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I have a Linux machine in my local network that I use as a gateway, so all of my network traffic passes it (the machine has only one network interface which I use for incoming and outgoing traffic). I need to forward all HTTP packages coming in on port 7080 to port 80. Furthermore I want to redirect the HTTP responses back to the client that sent the request.

I tried to achieve that using the following iptables rules:

iptables -A INPUT -m state --state NEW -m tcp -p tcp --dport 7080 -j ACCEPT
iptables -A INPUT -m state --state NEW -m tcp -p tcp --dport 80 -j ACCEPT

iptables -t nat -A OUTPUT -p tcp --dport 7080 -j REDIRECT --to-ports 80
iptables -t nat -A OUTPUT -p tcp --dport 80 -j REDIRECT --to-ports 7080

When those rules are active I do not receive any HTTP responses on a client.

Does anybody have an idea what I am doing wrong, or how I could solve this problem?

migrated from stackoverflow.com Nov 25 '13 at 18:10

This question came from our site for professional and enthusiast programmers.

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You're applying the wrong chains. Packets that are received are first processed by PREROUTING; if they are identified as going to "this" machine, they are handed to INPUT, otherwise to FORWARD and POSTROUTING. The OUTPUT chain only ever applies to packets that are generated locally. The iptables tutorial has a fantastic chapter on this.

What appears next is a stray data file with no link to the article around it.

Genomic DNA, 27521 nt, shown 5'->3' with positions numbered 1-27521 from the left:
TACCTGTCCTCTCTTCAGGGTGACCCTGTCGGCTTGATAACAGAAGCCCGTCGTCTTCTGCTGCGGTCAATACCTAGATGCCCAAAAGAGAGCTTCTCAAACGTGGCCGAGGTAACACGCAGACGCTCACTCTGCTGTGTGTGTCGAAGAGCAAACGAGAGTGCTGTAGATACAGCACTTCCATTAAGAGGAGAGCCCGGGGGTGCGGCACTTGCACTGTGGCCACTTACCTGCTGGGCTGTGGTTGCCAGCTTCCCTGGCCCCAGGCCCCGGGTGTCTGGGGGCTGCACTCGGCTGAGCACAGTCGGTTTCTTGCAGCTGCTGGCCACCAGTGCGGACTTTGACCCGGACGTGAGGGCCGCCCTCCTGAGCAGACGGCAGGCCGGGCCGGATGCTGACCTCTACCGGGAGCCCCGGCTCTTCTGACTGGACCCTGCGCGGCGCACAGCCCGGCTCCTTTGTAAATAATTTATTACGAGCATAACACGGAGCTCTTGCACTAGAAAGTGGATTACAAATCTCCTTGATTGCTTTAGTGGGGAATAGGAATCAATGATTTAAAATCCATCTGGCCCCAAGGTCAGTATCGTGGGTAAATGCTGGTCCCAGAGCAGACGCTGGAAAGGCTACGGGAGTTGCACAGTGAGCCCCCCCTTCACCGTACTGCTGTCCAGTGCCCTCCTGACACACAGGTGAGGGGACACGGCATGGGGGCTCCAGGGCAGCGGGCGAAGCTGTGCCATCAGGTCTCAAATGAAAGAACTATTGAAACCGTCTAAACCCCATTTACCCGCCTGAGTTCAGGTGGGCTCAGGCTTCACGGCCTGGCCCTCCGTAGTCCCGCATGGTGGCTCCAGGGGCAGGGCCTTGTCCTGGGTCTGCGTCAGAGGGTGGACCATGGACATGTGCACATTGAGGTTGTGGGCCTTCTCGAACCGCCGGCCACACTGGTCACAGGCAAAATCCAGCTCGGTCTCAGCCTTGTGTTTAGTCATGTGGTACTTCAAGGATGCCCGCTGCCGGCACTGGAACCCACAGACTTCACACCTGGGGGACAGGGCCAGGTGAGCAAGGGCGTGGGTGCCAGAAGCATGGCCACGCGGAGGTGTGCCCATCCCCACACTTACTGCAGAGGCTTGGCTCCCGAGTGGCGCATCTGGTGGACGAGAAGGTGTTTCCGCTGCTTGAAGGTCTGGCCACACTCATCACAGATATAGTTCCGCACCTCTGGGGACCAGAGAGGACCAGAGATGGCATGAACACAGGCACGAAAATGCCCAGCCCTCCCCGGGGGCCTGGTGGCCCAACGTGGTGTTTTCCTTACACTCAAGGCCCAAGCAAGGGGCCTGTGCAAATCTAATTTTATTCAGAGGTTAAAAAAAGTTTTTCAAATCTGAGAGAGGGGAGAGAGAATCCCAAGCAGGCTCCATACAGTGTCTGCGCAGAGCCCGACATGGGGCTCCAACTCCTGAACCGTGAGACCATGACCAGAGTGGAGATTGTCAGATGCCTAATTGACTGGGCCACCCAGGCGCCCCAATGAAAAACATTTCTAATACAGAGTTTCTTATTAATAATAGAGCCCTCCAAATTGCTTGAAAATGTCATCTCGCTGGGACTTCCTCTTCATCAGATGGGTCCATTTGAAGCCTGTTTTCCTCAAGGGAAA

Based on an example elsewhere on the internet, to answer your question as posed, you probably just need to do this:

# Packets that arrive for port 7080 should be redirected to port 80
iptables -t nat -A PREROUTING -p tcp --dport 7080 -j REDIRECT --to-ports 80

# Separately, all packets that leave this machine that go to port 80
# (which will include the ones redirected above) should be masqueraded,
# i.e. use NAT:
iptables -t nat -A POSTROUTING -p tcp --dport 80 -j MSAQUERADE

I'm pretty sure that what you want to do is more complicated, not least because you don't actually say in which direction you want this to happen. If what you actually want to do is just set up a port forward so that your external IP address (let's pretend it's 251.112.112.42) looks to the Internet as if it had a webserver running on its port 7080 - but you're actually serving that from an internal machine (let's say 192.168.42.1) on port 80. That's also easy, just different, and even closer to the example already mentioned:

# Anything sent to your external IP:port gets redirected to the internal one:
iptables -t nat -A PREROUTING -d 251.112.112.42/32 -p tcp --dport 7080 \
    -j DNAT --to-destination 192.168.42.1:80

# Make sure those connections actually work, by rewriting everything back,
# again simply using NAT:
iptables -t nat -A POSTROUTING -d 192.168.42.1 -p tcp -dport 80 -j MASQUERADE
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INPUT means only the packets, which will be processed by your userspace.

You should use not INPUT, but the PREROUTING chain in the nat table.

A tcpdump is very useful to debug, what really happens to your packets.

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You have to do 3 changes to tcp packet: SourceNAT,DestinationNAT with port changing. This is not allowed to the same packet. But you can use third party application like nginx and simply redirect packet by this application.

  • This is incorrect; you can make any number of changes. – Gabe Dec 6 '13 at 16:13

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